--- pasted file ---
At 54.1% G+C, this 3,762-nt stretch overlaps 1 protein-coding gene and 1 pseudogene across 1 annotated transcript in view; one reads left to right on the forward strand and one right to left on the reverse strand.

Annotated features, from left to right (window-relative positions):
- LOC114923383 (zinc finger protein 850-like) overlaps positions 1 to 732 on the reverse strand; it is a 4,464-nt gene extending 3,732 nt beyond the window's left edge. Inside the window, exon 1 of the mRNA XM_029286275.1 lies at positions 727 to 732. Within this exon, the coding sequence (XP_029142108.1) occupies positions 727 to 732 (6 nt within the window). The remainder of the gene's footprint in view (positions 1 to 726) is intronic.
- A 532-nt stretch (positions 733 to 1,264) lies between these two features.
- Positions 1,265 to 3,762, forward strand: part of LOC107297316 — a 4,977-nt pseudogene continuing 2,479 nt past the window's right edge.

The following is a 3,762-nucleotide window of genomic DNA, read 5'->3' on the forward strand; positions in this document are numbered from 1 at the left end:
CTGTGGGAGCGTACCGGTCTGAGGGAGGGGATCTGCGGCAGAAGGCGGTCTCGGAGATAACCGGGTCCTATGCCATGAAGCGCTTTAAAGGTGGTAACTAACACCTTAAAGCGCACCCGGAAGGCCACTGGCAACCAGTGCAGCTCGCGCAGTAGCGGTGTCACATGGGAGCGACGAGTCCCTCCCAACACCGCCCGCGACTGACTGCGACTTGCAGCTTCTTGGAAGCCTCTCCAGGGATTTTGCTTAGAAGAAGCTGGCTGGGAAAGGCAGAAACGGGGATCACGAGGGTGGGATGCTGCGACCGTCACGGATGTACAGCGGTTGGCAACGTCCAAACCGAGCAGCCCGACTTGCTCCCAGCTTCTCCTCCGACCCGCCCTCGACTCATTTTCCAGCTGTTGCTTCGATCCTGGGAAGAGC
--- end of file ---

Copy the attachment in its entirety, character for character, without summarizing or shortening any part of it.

At 54.1% G+C, this 3,762-nt stretch overlaps 1 protein-coding gene and 1 pseudogene across 1 annotated transcript in view; one reads left to right on the forward strand and one right to left on the reverse strand.

Annotated features, from left to right (window-relative positions):
- LOC114923383 (zinc finger protein 850-like) overlaps positions 1 to 732 on the reverse strand; it is a 4,464-nt gene extending 3,732 nt beyond the window's left edge. Inside the window, exon 1 of the mRNA XM_029286275.1 lies at positions 727 to 732. Within this exon, the coding sequence (XP_029142108.1) occupies positions 727 to 732 (6 nt within the window). The remainder of the gene's footprint in view (positions 1 to 726) is intronic.
- A 532-nt stretch (positions 733 to 1,264) lies between these two features.
- Positions 1,265 to 3,762, forward strand: part of LOC107297316 — a 4,977-nt pseudogene continuing 2,479 nt past the window's right edge.

The following is a 3,762-nucleotide window of genomic DNA, read 5'->3' on the forward strand; positions in this document are numbered from 1 at the left end:
CTGTGGGAGCGTACCGGTCTGAGGGAGGGGATCTGCGGCAGAAGGCGGTCTCGGAGATAACCGGGTCCTATGCCATGAAGCGCTTTAAAGGTGGTAACTAACACCTTAAAGCGCACCCGGAAGGCCACTGGCAACCAGTGCAGCTCGCGCAGTAGCGGTGTCACATGGGAGCGACGAGTCCCTCCCAACACCGCCCGCGACTGACTGCGACTTGCAGCTTCTTGGAAGCCTCTCCAGGGATTTTGCTTAGAAGAAGCTGGCTGGGAAAGGCAGAAACGGGGATCACGAGGGTGGGATGCTGCGACCGTCACGGATGTACAGCGGTTGGCAACGTCCAAACCGAGCAGCCCGACTTGCTCCCAGCTTCTCCTCCGACCCGCCCTCGACTCATTTTCCAGCTGTTGCTTCGATCCTGGGAAGAGC